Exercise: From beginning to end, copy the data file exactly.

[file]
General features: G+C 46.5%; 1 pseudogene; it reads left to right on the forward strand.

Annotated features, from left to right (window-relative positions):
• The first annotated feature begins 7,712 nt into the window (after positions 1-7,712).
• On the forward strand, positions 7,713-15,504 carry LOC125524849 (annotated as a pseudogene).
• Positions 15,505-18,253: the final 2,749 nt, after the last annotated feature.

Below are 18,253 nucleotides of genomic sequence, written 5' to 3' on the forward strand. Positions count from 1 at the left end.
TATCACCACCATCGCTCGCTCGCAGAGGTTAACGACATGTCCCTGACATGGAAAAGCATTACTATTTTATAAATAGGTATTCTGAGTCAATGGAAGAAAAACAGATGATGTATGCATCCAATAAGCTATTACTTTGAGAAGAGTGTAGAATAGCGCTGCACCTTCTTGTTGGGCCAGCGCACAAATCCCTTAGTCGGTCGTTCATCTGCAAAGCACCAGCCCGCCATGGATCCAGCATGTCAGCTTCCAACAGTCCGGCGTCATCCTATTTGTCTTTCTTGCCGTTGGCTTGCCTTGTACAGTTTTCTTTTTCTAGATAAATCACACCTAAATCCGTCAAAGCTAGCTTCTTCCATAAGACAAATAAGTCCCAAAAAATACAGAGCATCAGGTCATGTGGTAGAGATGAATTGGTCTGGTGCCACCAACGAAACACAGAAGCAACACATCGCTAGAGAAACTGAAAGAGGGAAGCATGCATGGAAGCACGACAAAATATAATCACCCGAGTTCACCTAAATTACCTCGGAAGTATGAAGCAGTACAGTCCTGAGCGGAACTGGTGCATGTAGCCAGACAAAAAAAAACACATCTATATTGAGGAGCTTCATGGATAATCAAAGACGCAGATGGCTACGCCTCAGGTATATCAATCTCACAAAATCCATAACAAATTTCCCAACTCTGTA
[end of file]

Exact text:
General features: G+C 46.5%; 1 pseudogene; it reads left to right on the forward strand.

Annotated features, from left to right (window-relative positions):
• The first annotated feature begins 7,712 nt into the window (after positions 1-7,712).
• On the forward strand, positions 7,713-15,504 carry LOC125524849 (annotated as a pseudogene).
• Positions 15,505-18,253: the final 2,749 nt, after the last annotated feature.

Below are 18,253 nucleotides of genomic sequence, written 5' to 3' on the forward strand. Positions count from 1 at the left end.
TATCACCACCATCGCTCGCTCGCAGAGGTTAACGACATGTCCCTGACATGGAAAAGCATTACTATTTTATAAATAGGTATTCTGAGTCAATGGAAGAAAAACAGATGATGTATGCATCCAATAAGCTATTACTTTGAGAAGAGTGTAGAATAGCGCTGCACCTTCTTGTTGGGCCAGCGCACAAATCCCTTAGTCGGTCGTTCATCTGCAAAGCACCAGCCCGCCATGGATCCAGCATGTCAGCTTCCAACAGTCCGGCGTCATCCTATTTGTCTTTCTTGCCGTTGGCTTGCCTTGTACAGTTTTCTTTTTCTAGATAAATCACACCTAAATCCGTCAAAGCTAGCTTCTTCCATAAGACAAATAAGTCCCAAAAAATACAGAGCATCAGGTCATGTGGTAGAGATGAATTGGTCTGGTGCCACCAACGAAACACAGAAGCAACACATCGCTAGAGAAACTGAAAGAGGGAAGCATGCATGGAAGCACGACAAAATATAATCACCCGAGTTCACCTAAATTACCTCGGAAGTATGAAGCAGTACAGTCCTGAGCGGAACTGGTGCATGTAGCCAGACAAAAAAAAACACATCTATATTGAGGAGCTTCATGGATAATCAAAGACGCAGATGGCTACGCCTCAGGTATATCAATCTCACAAAATCCATAACAAATTTCCCAACTCTGTA